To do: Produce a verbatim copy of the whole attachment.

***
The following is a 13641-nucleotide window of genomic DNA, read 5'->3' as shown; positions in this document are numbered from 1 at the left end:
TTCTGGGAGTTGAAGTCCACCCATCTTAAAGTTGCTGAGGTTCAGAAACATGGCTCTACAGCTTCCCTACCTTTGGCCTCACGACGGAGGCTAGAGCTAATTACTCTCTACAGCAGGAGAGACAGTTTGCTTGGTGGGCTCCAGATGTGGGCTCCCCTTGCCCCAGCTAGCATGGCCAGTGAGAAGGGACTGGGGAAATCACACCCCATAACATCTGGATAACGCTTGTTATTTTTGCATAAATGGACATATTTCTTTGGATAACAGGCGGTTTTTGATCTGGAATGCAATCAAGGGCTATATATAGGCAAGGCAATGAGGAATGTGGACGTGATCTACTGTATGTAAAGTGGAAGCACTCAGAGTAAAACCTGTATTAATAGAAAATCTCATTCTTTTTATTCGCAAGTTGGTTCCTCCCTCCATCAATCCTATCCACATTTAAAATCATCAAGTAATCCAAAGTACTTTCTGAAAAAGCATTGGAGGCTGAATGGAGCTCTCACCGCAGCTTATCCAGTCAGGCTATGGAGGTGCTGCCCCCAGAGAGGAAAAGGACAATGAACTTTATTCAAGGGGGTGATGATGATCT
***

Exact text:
The following is a 13641-nucleotide window of genomic DNA, read 5'->3' as shown; positions in this document are numbered from 1 at the left end:
TTCTGGGAGTTGAAGTCCACCCATCTTAAAGTTGCTGAGGTTCAGAAACATGGCTCTACAGCTTCCCTACCTTTGGCCTCACGACGGAGGCTAGAGCTAATTACTCTCTACAGCAGGAGAGACAGTTTGCTTGGTGGGCTCCAGATGTGGGCTCCCCTTGCCCCAGCTAGCATGGCCAGTGAGAAGGGACTGGGGAAATCACACCCCATAACATCTGGATAACGCTTGTTATTTTTGCATAAATGGACATATTTCTTTGGATAACAGGCGGTTTTTGATCTGGAATGCAATCAAGGGCTATATATAGGCAAGGCAATGAGGAATGTGGACGTGATCTACTGTATGTAAAGTGGAAGCACTCAGAGTAAAACCTGTATTAATAGAAAATCTCATTCTTTTTATTCGCAAGTTGGTTCCTCCCTCCATCAATCCTATCCACATTTAAAATCATCAAGTAATCCAAAGTACTTTCTGAAAAAGCATTGGAGGCTGAATGGAGCTCTCACCGCAGCTTATCCAGTCAGGCTATGGAGGTGCTGCCCCCAGAGAGGAAAAGGACAATGAACTTTATTCAAGGGGGTGATGATGATCT